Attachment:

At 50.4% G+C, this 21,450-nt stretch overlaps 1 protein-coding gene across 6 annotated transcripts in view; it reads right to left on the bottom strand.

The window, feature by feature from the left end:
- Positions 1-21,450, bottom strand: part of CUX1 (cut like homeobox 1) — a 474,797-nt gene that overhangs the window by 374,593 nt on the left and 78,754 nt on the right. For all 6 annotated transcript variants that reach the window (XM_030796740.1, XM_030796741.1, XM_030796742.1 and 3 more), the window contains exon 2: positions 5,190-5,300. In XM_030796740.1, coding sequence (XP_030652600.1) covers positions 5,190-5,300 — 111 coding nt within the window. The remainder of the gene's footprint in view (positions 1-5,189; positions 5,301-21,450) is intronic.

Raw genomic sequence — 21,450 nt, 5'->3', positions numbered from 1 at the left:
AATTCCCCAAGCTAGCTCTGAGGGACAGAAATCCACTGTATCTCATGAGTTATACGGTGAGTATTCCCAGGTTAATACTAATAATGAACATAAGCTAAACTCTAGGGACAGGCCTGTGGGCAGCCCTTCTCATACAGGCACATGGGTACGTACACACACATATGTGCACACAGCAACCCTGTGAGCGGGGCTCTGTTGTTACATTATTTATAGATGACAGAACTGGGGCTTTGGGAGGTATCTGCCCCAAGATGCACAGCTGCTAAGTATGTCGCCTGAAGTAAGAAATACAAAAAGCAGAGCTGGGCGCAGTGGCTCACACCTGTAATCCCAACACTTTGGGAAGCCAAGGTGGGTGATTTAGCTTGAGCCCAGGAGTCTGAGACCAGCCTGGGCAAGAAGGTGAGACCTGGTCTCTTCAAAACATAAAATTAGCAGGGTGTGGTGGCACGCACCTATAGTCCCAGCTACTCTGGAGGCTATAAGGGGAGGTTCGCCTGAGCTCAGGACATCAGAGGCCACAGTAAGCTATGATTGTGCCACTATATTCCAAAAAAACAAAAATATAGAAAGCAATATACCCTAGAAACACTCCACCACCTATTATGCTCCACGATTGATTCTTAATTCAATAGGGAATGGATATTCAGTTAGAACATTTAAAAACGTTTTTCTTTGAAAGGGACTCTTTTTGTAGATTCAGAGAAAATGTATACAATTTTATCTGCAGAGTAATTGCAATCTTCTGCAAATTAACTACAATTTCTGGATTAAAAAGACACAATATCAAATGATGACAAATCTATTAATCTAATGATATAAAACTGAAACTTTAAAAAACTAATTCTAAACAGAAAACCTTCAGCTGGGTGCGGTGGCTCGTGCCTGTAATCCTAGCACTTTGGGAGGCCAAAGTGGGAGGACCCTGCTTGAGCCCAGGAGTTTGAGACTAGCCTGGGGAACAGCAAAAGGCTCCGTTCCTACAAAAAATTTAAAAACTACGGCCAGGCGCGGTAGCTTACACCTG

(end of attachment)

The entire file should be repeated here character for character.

At 50.4% G+C, this 21,450-nt stretch overlaps 1 protein-coding gene across 6 annotated transcripts in view; it reads right to left on the bottom strand.

The window, feature by feature from the left end:
- Positions 1-21,450, bottom strand: part of CUX1 (cut like homeobox 1) — a 474,797-nt gene that overhangs the window by 374,593 nt on the left and 78,754 nt on the right. For all 6 annotated transcript variants that reach the window (XM_030796740.1, XM_030796741.1, XM_030796742.1 and 3 more), the window contains exon 2: positions 5,190-5,300. In XM_030796740.1, coding sequence (XP_030652600.1) covers positions 5,190-5,300 — 111 coding nt within the window. The remainder of the gene's footprint in view (positions 1-5,189; positions 5,301-21,450) is intronic.

Raw genomic sequence — 21,450 nt, 5'->3', positions numbered from 1 at the left:
AATTCCCCAAGCTAGCTCTGAGGGACAGAAATCCACTGTATCTCATGAGTTATACGGTGAGTATTCCCAGGTTAATACTAATAATGAACATAAGCTAAACTCTAGGGACAGGCCTGTGGGCAGCCCTTCTCATACAGGCACATGGGTACGTACACACACATATGTGCACACAGCAACCCTGTGAGCGGGGCTCTGTTGTTACATTATTTATAGATGACAGAACTGGGGCTTTGGGAGGTATCTGCCCCAAGATGCACAGCTGCTAAGTATGTCGCCTGAAGTAAGAAATACAAAAAGCAGAGCTGGGCGCAGTGGCTCACACCTGTAATCCCAACACTTTGGGAAGCCAAGGTGGGTGATTTAGCTTGAGCCCAGGAGTCTGAGACCAGCCTGGGCAAGAAGGTGAGACCTGGTCTCTTCAAAACATAAAATTAGCAGGGTGTGGTGGCACGCACCTATAGTCCCAGCTACTCTGGAGGCTATAAGGGGAGGTTCGCCTGAGCTCAGGACATCAGAGGCCACAGTAAGCTATGATTGTGCCACTATATTCCAAAAAAACAAAAATATAGAAAGCAATATACCCTAGAAACACTCCACCACCTATTATGCTCCACGATTGATTCTTAATTCAATAGGGAATGGATATTCAGTTAGAACATTTAAAAACGTTTTTCTTTGAAAGGGACTCTTTTTGTAGATTCAGAGAAAATGTATACAATTTTATCTGCAGAGTAATTGCAATCTTCTGCAAATTAACTACAATTTCTGGATTAAAAAGACACAATATCAAATGATGACAAATCTATTAATCTAATGATATAAAACTGAAACTTTAAAAAACTAATTCTAAACAGAAAACCTTCAGCTGGGTGCGGTGGCTCGTGCCTGTAATCCTAGCACTTTGGGAGGCCAAAGTGGGAGGACCCTGCTTGAGCCCAGGAGTTTGAGACTAGCCTGGGGAACAGCAAAAGGCTCCGTTCCTACAAAAAATTTAAAAACTACGGCCAGGCGCGGTAGCTTACACCTG